We will be using the required textbook Introduction to Programming in Java: and Interdisciplinary Approach by Robert Sedgewick and Kevin Wayne. You can purchase the textbook from the UPenn bookstore, Amazon, or your favorite bookstore. You may also be able to find a used copy.

Computer labs

The University of Pennsylvania provides a number of computer labs for use by SEAS students. All of the SEAS computer lab machines have DrJava installed by default. The CIS 110 course-specific folder in the start menu contains shortcuts to these programs as well as links to useful, on-line resources.

You can find a list of SEAS-supported labs on the SEAS computer lab page.


The following is the grade breakdown for the course:

  • Homeworks: 50%
  • Midterm: 20%
  • Final: 30%
  • Staff Discretion: Adjustment for pariticipation, etc.

Each component of your grade is curved independently. There is no preset curve, or quote for the number of As, Bs, etc. In Spring 2012, the median homework grade was 94%, the median midterm and final scores were 58% and 44.4%, and 46% of the class received some sort of A for the semester.

If you do better on the final than on the midterm, more weight will be given to your final exam score relative to your midterm to reward your improvement.

Homework and lateness policies

It is imperative to understand that computer programming is not a spectator's sport. To get good at it, you need to practice, and the primary vehicle for that is the homeworks. Homework assignments will be due at 9pm, with a 3-hour grace period on the due date unless otherwise noted. We strive to be available in the lab and to answer posts on piazza quickly up until the 9pm due date. During the grace period, you're on your own. We also will not count any extra credit on assignments submitted during the grace period.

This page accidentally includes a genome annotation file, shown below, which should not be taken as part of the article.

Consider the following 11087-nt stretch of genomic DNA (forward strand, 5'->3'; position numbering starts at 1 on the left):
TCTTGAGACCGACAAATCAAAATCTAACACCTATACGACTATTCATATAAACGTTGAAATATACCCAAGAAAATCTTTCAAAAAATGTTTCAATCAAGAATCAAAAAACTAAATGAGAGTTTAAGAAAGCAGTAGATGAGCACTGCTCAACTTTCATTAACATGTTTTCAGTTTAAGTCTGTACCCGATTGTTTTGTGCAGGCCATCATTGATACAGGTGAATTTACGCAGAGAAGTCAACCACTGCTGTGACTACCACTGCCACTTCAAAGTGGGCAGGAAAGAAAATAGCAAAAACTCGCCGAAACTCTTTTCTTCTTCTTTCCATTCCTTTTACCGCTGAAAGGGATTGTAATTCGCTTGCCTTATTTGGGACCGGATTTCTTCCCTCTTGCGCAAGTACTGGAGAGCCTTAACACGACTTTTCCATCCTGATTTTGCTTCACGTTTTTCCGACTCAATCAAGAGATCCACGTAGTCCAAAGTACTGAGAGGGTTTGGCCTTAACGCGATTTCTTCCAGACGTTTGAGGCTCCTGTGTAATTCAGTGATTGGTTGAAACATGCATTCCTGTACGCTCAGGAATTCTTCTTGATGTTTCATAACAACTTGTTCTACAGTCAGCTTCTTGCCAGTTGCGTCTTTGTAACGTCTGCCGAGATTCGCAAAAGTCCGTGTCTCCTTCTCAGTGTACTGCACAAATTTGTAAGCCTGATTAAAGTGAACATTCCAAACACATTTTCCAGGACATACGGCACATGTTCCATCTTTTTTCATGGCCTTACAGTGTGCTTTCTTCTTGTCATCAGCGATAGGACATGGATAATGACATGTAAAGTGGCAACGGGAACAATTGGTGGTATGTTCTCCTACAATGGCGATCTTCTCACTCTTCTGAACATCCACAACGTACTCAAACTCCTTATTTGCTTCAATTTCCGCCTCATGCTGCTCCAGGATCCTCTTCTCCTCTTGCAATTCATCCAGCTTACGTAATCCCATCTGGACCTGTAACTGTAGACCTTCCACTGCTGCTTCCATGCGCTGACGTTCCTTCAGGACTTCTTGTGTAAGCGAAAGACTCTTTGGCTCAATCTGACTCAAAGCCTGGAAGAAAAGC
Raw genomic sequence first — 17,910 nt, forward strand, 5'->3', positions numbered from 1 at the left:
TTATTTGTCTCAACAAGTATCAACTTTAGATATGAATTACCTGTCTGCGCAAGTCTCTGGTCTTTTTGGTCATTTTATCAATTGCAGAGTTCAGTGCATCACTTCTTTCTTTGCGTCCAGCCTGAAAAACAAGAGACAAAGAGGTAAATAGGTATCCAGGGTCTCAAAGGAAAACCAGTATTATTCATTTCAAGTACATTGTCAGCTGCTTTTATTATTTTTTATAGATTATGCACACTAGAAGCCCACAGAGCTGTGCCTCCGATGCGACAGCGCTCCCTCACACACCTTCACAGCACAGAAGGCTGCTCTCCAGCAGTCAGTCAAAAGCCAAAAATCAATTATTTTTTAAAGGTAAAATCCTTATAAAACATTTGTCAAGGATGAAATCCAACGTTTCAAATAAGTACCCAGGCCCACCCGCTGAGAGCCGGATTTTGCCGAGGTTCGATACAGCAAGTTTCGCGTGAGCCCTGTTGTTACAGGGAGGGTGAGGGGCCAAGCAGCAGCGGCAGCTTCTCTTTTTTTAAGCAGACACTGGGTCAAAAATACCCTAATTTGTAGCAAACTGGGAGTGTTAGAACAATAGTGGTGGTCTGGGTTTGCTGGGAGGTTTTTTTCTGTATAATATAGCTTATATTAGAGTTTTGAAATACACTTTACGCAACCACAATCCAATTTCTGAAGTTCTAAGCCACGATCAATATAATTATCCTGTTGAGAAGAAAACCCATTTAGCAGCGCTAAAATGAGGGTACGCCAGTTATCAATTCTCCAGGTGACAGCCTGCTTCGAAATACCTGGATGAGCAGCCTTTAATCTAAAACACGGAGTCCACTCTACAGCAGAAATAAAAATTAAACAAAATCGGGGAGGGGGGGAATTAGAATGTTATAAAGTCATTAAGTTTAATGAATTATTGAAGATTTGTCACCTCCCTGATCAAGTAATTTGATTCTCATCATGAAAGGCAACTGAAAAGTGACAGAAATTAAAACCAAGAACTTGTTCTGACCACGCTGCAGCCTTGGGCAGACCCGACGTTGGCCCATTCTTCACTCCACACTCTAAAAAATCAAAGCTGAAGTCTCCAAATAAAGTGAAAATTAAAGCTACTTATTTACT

Because the Summer term is compressed, we will not accept any late submissions past the grace period without prior consent of the instructor. Extensions will only be granted under exceptional circumstances, such as serious illness, and it may be necessary to take in incomplete in such cases. There is no grace period allowed on extensions. This policy is enforced automatically by the submission system. At the end of the grace period the submission link will disappear and you will no longer be able to submit. It is your responsibility to make sure your submission completes successfully in time.


There will be one mid-term exam and a final this semester. See the Exams page for the dates.


You may request a re-grade for homeworks up to a week after it is returned. Please direct your homework re-grade requests to your TA.

For exam re-grade requests, we will provide exam re-grade request forms for you to fill out. Your TA will then get back to you with the results of the re-grade.

Note that when re-grading homeworks and exams, we reserve the right to re-grade the entire submission. As a result, your final grade may be lower or higher than your original grade.

Academic honesty policies